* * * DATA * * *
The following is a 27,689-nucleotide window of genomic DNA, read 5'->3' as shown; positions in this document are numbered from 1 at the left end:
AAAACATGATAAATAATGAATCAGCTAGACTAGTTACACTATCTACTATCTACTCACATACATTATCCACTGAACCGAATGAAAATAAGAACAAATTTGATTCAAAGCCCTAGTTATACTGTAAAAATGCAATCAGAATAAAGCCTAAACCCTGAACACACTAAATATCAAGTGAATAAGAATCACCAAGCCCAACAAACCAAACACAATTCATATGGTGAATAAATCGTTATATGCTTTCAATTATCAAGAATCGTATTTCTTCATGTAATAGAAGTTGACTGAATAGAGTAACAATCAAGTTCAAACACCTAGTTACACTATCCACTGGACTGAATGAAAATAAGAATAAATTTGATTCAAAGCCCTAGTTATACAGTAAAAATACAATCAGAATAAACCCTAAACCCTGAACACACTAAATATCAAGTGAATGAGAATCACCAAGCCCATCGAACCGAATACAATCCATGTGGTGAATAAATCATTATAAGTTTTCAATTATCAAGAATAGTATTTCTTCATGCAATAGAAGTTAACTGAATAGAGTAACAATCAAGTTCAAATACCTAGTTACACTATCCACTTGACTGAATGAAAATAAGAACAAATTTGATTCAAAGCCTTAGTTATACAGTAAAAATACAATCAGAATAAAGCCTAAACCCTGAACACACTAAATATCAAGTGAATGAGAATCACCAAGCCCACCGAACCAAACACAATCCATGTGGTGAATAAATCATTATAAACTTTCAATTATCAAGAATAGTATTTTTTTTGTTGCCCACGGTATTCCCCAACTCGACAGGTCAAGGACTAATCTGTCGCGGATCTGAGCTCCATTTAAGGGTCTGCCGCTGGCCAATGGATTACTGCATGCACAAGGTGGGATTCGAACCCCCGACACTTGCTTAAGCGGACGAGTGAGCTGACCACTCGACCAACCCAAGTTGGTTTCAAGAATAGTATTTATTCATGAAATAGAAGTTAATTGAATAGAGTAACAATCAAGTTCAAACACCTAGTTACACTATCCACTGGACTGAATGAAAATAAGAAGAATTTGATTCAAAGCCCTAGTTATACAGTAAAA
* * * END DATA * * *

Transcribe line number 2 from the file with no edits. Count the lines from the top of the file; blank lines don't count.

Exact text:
AAAACATGATAAATAATGAATCAGCTAGACTAGTTACACTATCTACTATCTACTCACATACATTATCCACTGAACCGAATGAAAATAAGAACAAATTTGATTCAAAGCCCTAGTTATACTGTAAAAATGCAATCAGAATAAAGCCTAAACCCTGAACACACTAAATATCAAGTGAATAAGAATCACCAAGCCCAACAAACCAAACACAATTCATATGGTGAATAAATCGTTATATGCTTTCAATTATCAAGAATCGTATTTCTTCATGTAATAGAAGTTGACTGAATAGAGTAACAATCAAGTTCAAACACCTAGTTACACTATCCACTGGACTGAATGAAAATAAGAATAAATTTGATTCAAAGCCCTAGTTATACAGTAAAAATACAATCAGAATAAACCCTAAACCCTGAACACACTAAATATCAAGTGAATGAGAATCACCAAGCCCATCGAACCGAATACAATCCATGTGGTGAATAAATCATTATAAGTTTTCAATTATCAAGAATAGTATTTCTTCATGCAATAGAAGTTAACTGAATAGAGTAACAATCAAGTTCAAATACCTAGTTACACTATCCACTTGACTGAATGAAAATAAGAACAAATTTGATTCAAAGCCTTAGTTATACAGTAAAAATACAATCAGAATAAAGCCTAAACCCTGAACACACTAAATATCAAGTGAATGAGAATCACCAAGCCCACCGAACCAAACACAATCCATGTGGTGAATAAATCATTATAAACTTTCAATTATCAAGAATAGTATTTTTTTTGTTGCCCACGGTATTCCCCAACTCGACAGGTCAAGGACTAATCTGTCGCGGATCTGAGCTCCATTTAAGGGTCTGCCGCTGGCCAATGGATTACTGCATGCACAAGGTGGGATTCGAACCCCCGACACTTGCTTAAGCGGACGAGTGAGCTGACCACTCGACCAACCCAAGTTGGTTTCAAGAATAGTATTTATTCATGAAATAGAAGTTAATTGAATAGAGTAACAATCAAGTTCAAACACCTAGTTACACTATCCACTGGACTGAATGAAAATAAGAAGAATTTGATTCAAAGCCCTAGTTATACAGTAAAA